Delegations of Legislative Authority

November 27, 1935

Report Outline
Growth of Power of the Executive Under New Deal
Progressive Delegation of Legislative Powers
Delegations of Legislative Power Since 1933
Supreme Court Decisions on Delegations of Power

Growth of Power of the Executive Under New Deal

Roosevelt's Demand for Emergency Powres in 1933

President Roosevelt, in his inaugural address on March 4, 1933, said the people of the United States had registered a mandate for direct and vigorous action. “They have asked for discipline and direction under leadership.” The people now realized, the President said, that “if we are to go forward, we must move as a trained and loyal army willing to sacrifice for the good of a common discipline…. We are, I know, ready and willing to submit our lives and our property to such discipline because it makes possible a leadership which aims at the larger good. This I propose to offer….”

The President hoped the normal balance of executive and legislative authority would be “wholly adequate to meet the unprecedented task before us.” But it might be “that an unprecedented demand and need for undelayed action may call for temporary departure from that normal balance of public procedure.” He would ask Congress, he said, for “broad executive power to wage a war against the emergency, as great as the power that would be given to me if we were in fact invaded by a foreign foe.”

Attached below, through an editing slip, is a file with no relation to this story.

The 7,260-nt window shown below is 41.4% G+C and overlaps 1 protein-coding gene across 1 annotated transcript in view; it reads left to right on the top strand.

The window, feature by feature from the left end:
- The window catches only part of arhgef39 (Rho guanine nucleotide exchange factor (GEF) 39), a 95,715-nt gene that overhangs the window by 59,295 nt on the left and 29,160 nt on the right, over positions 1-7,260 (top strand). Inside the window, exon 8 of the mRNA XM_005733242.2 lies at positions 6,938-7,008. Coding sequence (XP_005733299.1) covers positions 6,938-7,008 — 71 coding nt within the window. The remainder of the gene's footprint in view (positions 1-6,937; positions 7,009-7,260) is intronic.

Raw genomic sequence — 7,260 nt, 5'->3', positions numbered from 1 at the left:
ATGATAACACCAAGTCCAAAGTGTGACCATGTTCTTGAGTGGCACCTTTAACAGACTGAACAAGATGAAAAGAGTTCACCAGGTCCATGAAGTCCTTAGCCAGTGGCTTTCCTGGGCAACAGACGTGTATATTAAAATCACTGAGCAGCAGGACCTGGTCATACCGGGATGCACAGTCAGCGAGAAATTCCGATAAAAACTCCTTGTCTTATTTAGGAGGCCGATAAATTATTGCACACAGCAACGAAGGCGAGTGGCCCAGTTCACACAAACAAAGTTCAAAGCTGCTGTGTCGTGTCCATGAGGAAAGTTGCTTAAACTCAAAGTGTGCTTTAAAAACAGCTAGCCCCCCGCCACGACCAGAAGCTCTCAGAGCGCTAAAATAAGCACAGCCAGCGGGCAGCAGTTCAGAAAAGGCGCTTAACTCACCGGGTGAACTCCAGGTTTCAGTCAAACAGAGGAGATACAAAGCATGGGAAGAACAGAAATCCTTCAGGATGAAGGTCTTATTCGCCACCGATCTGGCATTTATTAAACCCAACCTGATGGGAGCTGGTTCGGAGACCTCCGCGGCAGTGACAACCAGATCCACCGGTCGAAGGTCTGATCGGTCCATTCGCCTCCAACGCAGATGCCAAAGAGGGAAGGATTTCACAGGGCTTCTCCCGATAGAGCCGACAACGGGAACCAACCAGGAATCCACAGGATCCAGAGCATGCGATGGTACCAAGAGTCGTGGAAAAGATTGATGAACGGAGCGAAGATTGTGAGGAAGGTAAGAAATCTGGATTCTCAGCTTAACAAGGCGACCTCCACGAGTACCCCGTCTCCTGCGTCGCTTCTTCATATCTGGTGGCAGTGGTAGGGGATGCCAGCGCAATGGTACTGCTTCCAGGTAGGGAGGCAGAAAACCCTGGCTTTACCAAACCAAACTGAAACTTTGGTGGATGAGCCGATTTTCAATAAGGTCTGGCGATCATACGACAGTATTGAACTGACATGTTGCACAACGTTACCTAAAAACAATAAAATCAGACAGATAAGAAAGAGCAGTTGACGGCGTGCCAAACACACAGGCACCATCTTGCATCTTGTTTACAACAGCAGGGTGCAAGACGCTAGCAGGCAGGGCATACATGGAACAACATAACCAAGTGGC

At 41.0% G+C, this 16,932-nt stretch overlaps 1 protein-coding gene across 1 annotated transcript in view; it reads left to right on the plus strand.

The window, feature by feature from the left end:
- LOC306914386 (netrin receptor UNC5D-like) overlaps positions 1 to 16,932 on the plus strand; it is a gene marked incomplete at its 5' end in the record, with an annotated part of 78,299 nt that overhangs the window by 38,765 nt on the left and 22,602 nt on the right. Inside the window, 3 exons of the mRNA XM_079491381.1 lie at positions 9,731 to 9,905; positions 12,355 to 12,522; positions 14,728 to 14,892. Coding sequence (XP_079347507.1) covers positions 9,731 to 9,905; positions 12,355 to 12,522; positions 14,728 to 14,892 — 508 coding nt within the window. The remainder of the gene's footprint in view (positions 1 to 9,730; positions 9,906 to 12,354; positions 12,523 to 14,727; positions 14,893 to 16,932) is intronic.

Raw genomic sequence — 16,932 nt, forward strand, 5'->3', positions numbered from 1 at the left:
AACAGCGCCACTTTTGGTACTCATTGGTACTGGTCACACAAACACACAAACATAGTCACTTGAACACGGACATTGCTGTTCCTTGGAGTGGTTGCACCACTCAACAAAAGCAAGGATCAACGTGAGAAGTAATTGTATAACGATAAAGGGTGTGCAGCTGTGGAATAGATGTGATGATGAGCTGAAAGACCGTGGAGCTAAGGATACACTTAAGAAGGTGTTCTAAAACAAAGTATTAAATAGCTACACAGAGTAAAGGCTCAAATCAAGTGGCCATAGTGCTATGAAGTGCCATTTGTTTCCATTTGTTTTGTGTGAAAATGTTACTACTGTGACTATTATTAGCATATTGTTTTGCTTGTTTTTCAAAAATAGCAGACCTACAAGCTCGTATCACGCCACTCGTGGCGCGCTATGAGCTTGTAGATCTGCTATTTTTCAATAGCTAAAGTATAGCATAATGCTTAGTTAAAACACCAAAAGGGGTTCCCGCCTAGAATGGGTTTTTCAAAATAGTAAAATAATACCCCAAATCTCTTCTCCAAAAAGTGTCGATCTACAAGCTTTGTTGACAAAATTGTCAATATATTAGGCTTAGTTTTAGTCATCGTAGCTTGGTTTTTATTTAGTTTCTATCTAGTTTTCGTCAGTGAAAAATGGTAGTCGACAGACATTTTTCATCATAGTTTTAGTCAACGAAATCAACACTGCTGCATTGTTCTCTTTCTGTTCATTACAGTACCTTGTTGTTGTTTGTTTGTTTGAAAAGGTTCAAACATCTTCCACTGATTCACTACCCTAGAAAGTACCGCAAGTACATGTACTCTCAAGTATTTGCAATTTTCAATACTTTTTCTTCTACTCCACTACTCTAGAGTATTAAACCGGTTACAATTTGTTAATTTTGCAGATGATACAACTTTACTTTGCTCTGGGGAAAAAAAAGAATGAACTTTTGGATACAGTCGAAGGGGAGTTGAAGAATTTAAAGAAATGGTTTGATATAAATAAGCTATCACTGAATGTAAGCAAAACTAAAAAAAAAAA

The legislative program for “recovery and reform” proposed in 1933 by the new administration was enacted without substantial change in the first session of the 73rd Congress. That program embodied grants to the President and to his appointees of regulatory powers on a scale and to an extent previously unknown in this country during peacetime. It represented, in fact, a heavy weighting of “the normal balance of executive and legislative authority” in favor of the executive. Congress, in 1933, delegated to the President or to other executive officers wide powers over industry, agriculture, banking, currency, securities, railroads, public works, and relief. In addition, the President was given authority to reorganize the executive and administrative branches of the government. During the 1934 and 1935 sessions, further powers were delegated to the President under tariff, monetary, relief, and other legislation, and federal administrative authority was extended over securities exchanges, utilities holding companies, the coal industry, buses and trucks, social security, and labor relations.

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